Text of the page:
first_img By Elizabeth PennisiJan. 6, 2019 , 5:30 PM Sign up for our daily newsletter Get more great content like this delivered right to you! Country TAMPA, FLORIDA—People break into a run to speed up; sea stars bounce. Until now, researchers thought these marine invertebrates simply crawled along the rocks and sea bottom. But researchers have now discovered this movement is not peculiar at all: At least five species of sea stars bounce when startled or hungry, suggesting this behavior is widespread, they reported here today at the annual meeting of the Society for Integrative and Comparative Biology.Sea stars never move very fast, but bouncing is akin to a plodding human breaking into a full-tilt sprint, the researchers discovered. The animals rely on scores of tiny hydraulic “feet” that stick out underneath them. Usually, fluid fills and empties the podia at random to slide the starfish forward. For bouncing, the podia get in sync, with each third of them all filling at one time while the rest are swinging forward. To get a sense of how this is done, imagine having three legs and trying to run. One leg steps forward and the other two push to slide forward to keep up and the sea star moves much, much faster, with podia involved in one of every three steps.The first starfish studied, Protoreaster nodosus, is a little sluggish, as its podia almost completely empty between bounces, causing the sea star to collapse onto the group, so it takes more energy to bounce. But podia in another, Luidia clathrata, stay stiffer, for a quicker recovery and faster bouncing, the team reports. That species is five times faster than the Protoreaster. Click to view the privacy policy. Required fields are indicated by an asterisk (*) Though even Luidia still can’t bounce fast enough to get away from a hungry fish, it may be able to out-bounce predatory snails and cannibalistic sea stars or chase down a slow-moving clam for dinner.center_img Watch this sea star bounce to get around Email Country * Afghanistan Aland Islands Albania Algeria Andorra Angola Anguilla Antarctica Antigua and Barbuda Argentina Armenia Aruba Australia Austria Azerbaijan Bahamas Bahrain Bangladesh Barbados Belarus Belgium Belize Benin Bermuda Bhutan Bolivia, Plurinational State of Bonaire, Sint Eustatius and Saba Bosnia and Herzegovina Botswana Bouvet Island Brazil British Indian Ocean Territory Brunei Darussalam Bulgaria Burkina Faso Burundi Cambodia Cameroon Canada Cape Verde Cayman Islands Central African Republic Chad Chile China Christmas Island Cocos (Keeling) Islands Colombia Comoros Congo Congo, the Democratic Republic of the Cook Islands Costa Rica Cote d’Ivoire Croatia Cuba Curaçao Cyprus Czech Republic Denmark Djibouti Dominica Dominican Republic Ecuador Egypt El Salvador Equatorial Guinea Eritrea Estonia Ethiopia Falkland Islands (Malvinas) Faroe Islands Fiji Finland France French Guiana French Polynesia French Southern Territories Gabon Gambia Georgia Germany Ghana Gibraltar Greece Greenland Grenada Guadeloupe Guatemala Guernsey Guinea Guinea-Bissau Guyana Haiti Heard Island and McDonald Islands Holy See (Vatican City State) Honduras Hungary Iceland India Indonesia Iran, Islamic Republic of Iraq Ireland Isle of Man Israel Italy Jamaica Japan Jersey Jordan Kazakhstan Kenya Kiribati Korea, Democratic People’s Republic of Korea, Republic of Kuwait Kyrgyzstan Lao People’s Democratic Republic Latvia Lebanon Lesotho Liberia Libyan Arab Jamahiriya Liechtenstein Lithuania Luxembourg Macao Macedonia, the former Yugoslav Republic of Madagascar Malawi Malaysia Maldives Mali Malta Martinique Mauritania Mauritius Mayotte Mexico Moldova, Republic of Monaco Mongolia Montenegro Montserrat Morocco Mozambique Myanmar Namibia Nauru Nepal Netherlands New Caledonia New Zealand Nicaragua Niger Nigeria Niue Norfolk Island Norway Oman Pakistan Palestine Panama Papua New Guinea Paraguay Peru Philippines Pitcairn Poland Portugal Qatar Reunion Romania Russian Federation Rwanda Saint Barthélemy Saint Helena, Ascension and Tristan da Cunha Saint Kitts and Nevis Saint Lucia Saint Martin (French part) Saint Pierre and Miquelon Saint Vincent and the Grenadines Samoa San Marino Sao Tome and Principe Saudi Arabia Senegal Serbia Seychelles Sierra Leone Singapore Sint Maarten (Dutch part) Slovakia Slovenia Solomon Islands Somalia South Africa South Georgia and the South Sandwich Islands South Sudan Spain Sri Lanka Sudan Suriname Svalbard and Jan Mayen Swaziland Sweden Switzerland Syrian Arab Republic Taiwan Tajikistan Tanzania, United Republic of Thailand Timor-Leste Togo Tokelau Tonga Trinidad and Tobago Tunisia Turkey Turkmenistan Turks and Caicos Islands Tuvalu Uganda Ukraine United Arab Emirates United Kingdom United States Uruguay Uzbekistan Vanuatu Venezuela, Bolivarian Republic of Vietnam Virgin Islands, British Wallis and Futuna Western Sahara Yemen Zambia Zimbabwelast_img read more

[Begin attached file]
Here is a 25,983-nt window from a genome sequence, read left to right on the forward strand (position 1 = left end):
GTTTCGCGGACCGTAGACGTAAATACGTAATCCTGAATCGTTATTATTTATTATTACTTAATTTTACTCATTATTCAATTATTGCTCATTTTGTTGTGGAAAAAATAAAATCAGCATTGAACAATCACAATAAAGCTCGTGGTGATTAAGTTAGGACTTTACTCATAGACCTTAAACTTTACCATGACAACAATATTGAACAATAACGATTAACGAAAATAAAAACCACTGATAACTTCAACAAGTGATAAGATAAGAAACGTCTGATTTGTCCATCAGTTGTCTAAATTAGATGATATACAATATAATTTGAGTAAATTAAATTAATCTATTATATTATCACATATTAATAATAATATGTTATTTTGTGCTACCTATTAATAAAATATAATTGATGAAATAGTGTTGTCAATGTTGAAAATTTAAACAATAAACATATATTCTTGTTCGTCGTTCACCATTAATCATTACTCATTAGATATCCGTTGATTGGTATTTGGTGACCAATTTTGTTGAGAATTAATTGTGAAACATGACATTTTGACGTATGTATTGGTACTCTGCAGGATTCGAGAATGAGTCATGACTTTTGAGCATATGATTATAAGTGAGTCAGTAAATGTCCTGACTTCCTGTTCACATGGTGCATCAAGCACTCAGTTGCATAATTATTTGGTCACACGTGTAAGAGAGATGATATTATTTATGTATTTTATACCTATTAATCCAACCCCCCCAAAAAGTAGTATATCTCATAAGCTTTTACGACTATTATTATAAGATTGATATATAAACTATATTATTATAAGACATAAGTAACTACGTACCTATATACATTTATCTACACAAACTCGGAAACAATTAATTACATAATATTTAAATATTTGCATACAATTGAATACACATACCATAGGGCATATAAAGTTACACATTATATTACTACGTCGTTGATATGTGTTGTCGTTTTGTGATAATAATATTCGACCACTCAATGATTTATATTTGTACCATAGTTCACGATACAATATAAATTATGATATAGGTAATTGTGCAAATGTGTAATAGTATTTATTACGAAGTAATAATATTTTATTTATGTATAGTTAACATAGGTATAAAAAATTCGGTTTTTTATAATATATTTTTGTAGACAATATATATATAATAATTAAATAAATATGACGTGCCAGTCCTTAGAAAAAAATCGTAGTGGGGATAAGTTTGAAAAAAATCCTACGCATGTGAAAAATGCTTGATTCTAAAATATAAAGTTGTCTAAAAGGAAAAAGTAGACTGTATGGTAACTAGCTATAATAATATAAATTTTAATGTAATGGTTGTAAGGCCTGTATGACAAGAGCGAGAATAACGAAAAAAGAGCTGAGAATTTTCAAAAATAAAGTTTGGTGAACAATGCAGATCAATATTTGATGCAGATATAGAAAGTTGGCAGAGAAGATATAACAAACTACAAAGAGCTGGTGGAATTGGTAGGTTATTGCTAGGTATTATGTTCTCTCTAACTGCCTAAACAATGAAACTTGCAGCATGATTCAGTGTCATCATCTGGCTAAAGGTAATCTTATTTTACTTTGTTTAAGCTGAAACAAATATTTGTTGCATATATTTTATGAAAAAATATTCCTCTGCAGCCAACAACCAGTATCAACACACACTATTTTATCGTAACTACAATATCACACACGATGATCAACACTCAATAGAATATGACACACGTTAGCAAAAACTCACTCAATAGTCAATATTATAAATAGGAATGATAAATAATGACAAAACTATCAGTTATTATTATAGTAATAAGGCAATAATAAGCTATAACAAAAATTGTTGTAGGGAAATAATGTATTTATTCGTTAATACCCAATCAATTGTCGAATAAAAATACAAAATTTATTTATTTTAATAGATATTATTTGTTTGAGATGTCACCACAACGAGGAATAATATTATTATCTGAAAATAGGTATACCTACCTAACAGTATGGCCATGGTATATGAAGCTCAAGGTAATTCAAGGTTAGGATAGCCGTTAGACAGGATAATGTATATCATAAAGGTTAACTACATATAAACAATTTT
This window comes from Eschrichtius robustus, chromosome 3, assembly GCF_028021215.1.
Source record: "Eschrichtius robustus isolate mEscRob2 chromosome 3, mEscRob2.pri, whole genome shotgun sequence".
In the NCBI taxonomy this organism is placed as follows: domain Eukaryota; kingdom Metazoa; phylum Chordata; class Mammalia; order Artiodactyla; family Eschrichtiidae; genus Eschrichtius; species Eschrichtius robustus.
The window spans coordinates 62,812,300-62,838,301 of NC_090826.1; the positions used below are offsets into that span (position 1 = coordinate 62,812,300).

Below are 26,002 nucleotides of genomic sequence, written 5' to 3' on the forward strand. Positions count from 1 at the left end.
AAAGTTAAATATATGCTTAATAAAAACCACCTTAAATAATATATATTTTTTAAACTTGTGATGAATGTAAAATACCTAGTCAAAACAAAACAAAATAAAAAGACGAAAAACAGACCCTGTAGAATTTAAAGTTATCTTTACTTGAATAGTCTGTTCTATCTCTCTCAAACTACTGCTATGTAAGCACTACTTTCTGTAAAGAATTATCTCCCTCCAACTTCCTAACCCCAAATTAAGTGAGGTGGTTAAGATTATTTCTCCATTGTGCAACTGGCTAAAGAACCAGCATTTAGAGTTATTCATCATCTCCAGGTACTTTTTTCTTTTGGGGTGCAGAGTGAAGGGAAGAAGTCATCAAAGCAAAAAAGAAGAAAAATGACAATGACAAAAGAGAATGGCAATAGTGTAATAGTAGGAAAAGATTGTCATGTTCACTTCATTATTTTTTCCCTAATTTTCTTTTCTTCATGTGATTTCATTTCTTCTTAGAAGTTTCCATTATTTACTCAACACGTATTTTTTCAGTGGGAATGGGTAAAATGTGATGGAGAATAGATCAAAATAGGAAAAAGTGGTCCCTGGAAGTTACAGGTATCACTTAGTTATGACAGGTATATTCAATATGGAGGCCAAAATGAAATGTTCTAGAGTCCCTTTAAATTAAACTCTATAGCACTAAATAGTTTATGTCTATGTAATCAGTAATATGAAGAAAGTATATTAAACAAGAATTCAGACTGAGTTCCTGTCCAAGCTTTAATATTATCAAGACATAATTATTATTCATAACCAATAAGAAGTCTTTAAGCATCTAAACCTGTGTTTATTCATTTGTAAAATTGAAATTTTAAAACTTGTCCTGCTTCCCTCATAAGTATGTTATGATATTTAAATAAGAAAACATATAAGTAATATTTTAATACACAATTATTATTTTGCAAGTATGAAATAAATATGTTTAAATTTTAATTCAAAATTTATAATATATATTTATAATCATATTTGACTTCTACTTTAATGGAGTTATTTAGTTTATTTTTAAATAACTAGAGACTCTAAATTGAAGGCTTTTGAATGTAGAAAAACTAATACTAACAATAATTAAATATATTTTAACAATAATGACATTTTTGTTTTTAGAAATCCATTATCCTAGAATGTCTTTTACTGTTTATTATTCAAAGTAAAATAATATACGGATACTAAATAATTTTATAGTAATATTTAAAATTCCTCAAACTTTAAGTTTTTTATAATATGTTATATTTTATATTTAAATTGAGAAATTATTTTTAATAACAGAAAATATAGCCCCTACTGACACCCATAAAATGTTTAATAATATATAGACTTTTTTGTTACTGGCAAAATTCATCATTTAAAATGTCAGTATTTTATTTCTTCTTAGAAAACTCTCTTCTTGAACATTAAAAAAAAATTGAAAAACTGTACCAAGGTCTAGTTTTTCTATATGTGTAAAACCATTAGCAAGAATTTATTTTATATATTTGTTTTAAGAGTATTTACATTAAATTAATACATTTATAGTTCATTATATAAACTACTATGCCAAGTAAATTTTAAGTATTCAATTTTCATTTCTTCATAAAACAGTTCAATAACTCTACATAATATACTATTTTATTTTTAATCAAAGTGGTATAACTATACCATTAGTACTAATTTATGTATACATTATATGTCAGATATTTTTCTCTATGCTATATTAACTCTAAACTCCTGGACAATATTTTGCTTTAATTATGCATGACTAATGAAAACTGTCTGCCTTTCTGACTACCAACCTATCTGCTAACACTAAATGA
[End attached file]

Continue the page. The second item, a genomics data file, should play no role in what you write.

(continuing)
first_imgBut there may have been problems with some of this earlier research. Last year’s Nature study, for example, looked for new neurons in 59 samples of human brain tissue, some of which came from brain banks where samples are often immersed in the fixative paraformaldehyde for months or even years. Over time, paraformaldehyde forms bonds between the components that make up neurons, turning the cells into a gel, says neuroscientist María Llorens-Martín of the Severo Ochoa Molecular Biology Center in Madrid. This makes it difficult for fluorescent antibodies to bind to the doublecortin (DCX) protein, which many scientists consider the “gold standard” marker of immature neurons, she says.The number of cells that test positive for DCX in brain tissue declines sharply after just 48 hours in a paraformaldehyde bath, Llorens-Martín and her colleagues report today in Nature Medicine. After 6 months, detecting new neurons “is almost impossible,” she says.When the researchers used a shorter fixation time—24 hours—to preserve donated brain tissue from 13 deceased adults, ranging in age from 43 to 87, they found tens of thousands of DCX-positive cells in the dentate gyrus, a curled sliver of tissue within the hippocampus that encodes memories of events. Under a microscope, the neurons had hallmarks of youth, Llorens-Martín says: smooth and plump, with simple, undeveloped branches.In the sample from the youngest donor, who died at 43, the team found roughly 42,000 immature neurons per square millimeter of brain tissue. From the youngest to oldest donors, the number of apparent new neurons decreased by 30%—a trend that fits with previous studies in humans showing that adult neurogenesis declines with age. The team also showed that people with Alzheimer’s disease had 30% fewer immature neurons than healthy donors of the same age, and the more advanced the dementia, the fewer such cells.Some scientists remain skeptical, including the authors of last year’s Nature paper. “While this study contains valuable data, we did not find the evidence for ongoing production of new neurons in the adult human hippocampus convincing,” says Shawn Sorrells, a neuroscientist at the University of Pittsburgh in Pennsylvania who co-authored the 2018 paper. One critique hinges on the DCX stain, which Sorrells says isn’t an adequate measure of young neurons because the DCX protein is also expressed in mature cells. That suggests the “new” neurons the team found were actually present since childhood, he says. The new study also found no evidence of pools of stem cells that could supply fresh neurons, he notes. What’s more, Sorrells says two of the brain samples he and his colleagues looked at were only fixed for 5 hours, yet they still couldn’t find evidence of young neurons in the hippocampus.Llorens-Martín says her team used multiple other proteins associated with neuronal development to confirm that the DCX-positive cells were actually young, and were “very strict,” in their criteria for identifying young neurons.Heather Cameron, a neuroscientist at the National Institute of Mental Health in Bethesda, Maryland, remains persuaded by the new work. Based on the “beauty of the data” in the new study, “I think we can all move forward pretty confidently in the knowledge that what we see in animals will be applicable in humans, she says. “Will this settle the debate? I’m not sure. Should it? Yes.” By Emily UnderwoodMar. 25, 2019 , 12:00 PM Country * Afghanistan Aland Islands Albania Algeria Andorra Angola Anguilla Antarctica Antigua and Barbuda Argentina Armenia Aruba Australia Austria Azerbaijan Bahamas Bahrain Bangladesh Barbados Belarus Belgium Belize Benin Bermuda Bhutan Bolivia, Plurinational State of Bonaire, Sint Eustatius and Saba Bosnia and Herzegovina Botswana Bouvet Island Brazil British Indian Ocean Territory Brunei Darussalam Bulgaria Burkina Faso Burundi Cambodia Cameroon Canada Cape Verde Cayman Islands Central African Republic Chad Chile China Christmas Island Cocos (Keeling) Islands Colombia Comoros Congo Congo, the Democratic Republic of the Cook Islands Costa Rica Cote d’Ivoire Croatia Cuba Curaçao Cyprus Czech Republic Denmark Djibouti Dominica Dominican Republic Ecuador Egypt El Salvador Equatorial Guinea Eritrea Estonia Ethiopia Falkland Islands (Malvinas) Faroe Islands Fiji Finland France French Guiana French Polynesia French Southern Territories Gabon Gambia Georgia Germany Ghana Gibraltar Greece Greenland Grenada Guadeloupe Guatemala Guernsey Guinea Guinea-Bissau Guyana Haiti Heard Island and McDonald Islands Holy See (Vatican City State) Honduras Hungary Iceland India Indonesia Iran, Islamic Republic of Iraq Ireland Isle of Man Israel Italy Jamaica Japan Jersey Jordan Kazakhstan Kenya Kiribati Korea, Democratic People’s Republic of Korea, Republic of Kuwait Kyrgyzstan Lao People’s Democratic Republic Latvia Lebanon Lesotho Liberia Libyan Arab Jamahiriya Liechtenstein Lithuania Luxembourg Macao Macedonia, the former Yugoslav Republic of Madagascar Malawi Malaysia Maldives Mali Malta Martinique Mauritania Mauritius Mayotte Mexico Moldova, Republic of Monaco Mongolia Montenegro Montserrat Morocco Mozambique Myanmar Namibia Nauru Nepal Netherlands New Caledonia New Zealand Nicaragua Niger Nigeria Niue Norfolk Island Norway Oman Pakistan Palestine Panama Papua New Guinea Paraguay Peru Philippines Pitcairn Poland Portugal Qatar Reunion Romania Russian Federation Rwanda Saint Barthélemy Saint Helena, Ascension and Tristan da Cunha Saint Kitts and Nevis Saint Lucia Saint Martin (French part) Saint Pierre and Miquelon Saint Vincent and the Grenadines Samoa San Marino Sao Tome and Principe Saudi Arabia Senegal Serbia Seychelles Sierra Leone Singapore Sint Maarten (Dutch part) Slovakia Slovenia Solomon Islands Somalia South Africa South Georgia and the South Sandwich Islands South Sudan Spain Sri Lanka Sudan Suriname Svalbard and Jan Mayen Swaziland Sweden Switzerland Syrian Arab Republic Taiwan Tajikistan Tanzania, United Republic of Thailand Timor-Leste Togo Tokelau Tonga Trinidad and Tobago Tunisia Turkey Turkmenistan Turks and Caicos Islands Tuvalu Uganda Ukraine United Arab Emirates United Kingdom United States Uruguay Uzbekistan Vanuatu Venezuela, Bolivarian Republic of Vietnam Virgin Islands, British Wallis and Futuna Western Sahara Yemen Zambia Zimbabwe Young neurons glow red in this brain tissue from a 68-year-old. One of the thorniest debates in neuroscience is whether people can make new neurons after their brains stop developing in adolescence—a process known as neurogenesis. Now, a new study finds that even people long past middle age can make fresh brain cells, and that past studies that failed to spot these newcomers may have used flawed methods.The work “provides clear, definitive evidence that neurogenesis persists throughout life,” says Paul Frankland, a neuroscientist at the Hospital for Sick Children in Toronto, Canada. “For me, this puts the issue to bed.”Researchers have long hoped that neurogenesis could help treat brain disorders like depression and Alzheimer’s disease. But last year, a study in Nature reported that the process peters out by adolescence, contradicting previous work that had found newborn neurons in older people using a variety of methods. The finding was deflating for neuroscientists like Frankland, who studies adult neurogenesis in the rodent hippocampus, a brain region involved in learning and memory. It “raised questions about the relevance of our work,” he says. Emailcenter_img New neurons for life? Old people can still make fresh brain cells, study finds Click to view the privacy policy. Required fields are indicated by an asterisk (*) LlorensLab Sign up for our daily newsletter Get more great content like this delivered right to you! Countrylast_img read more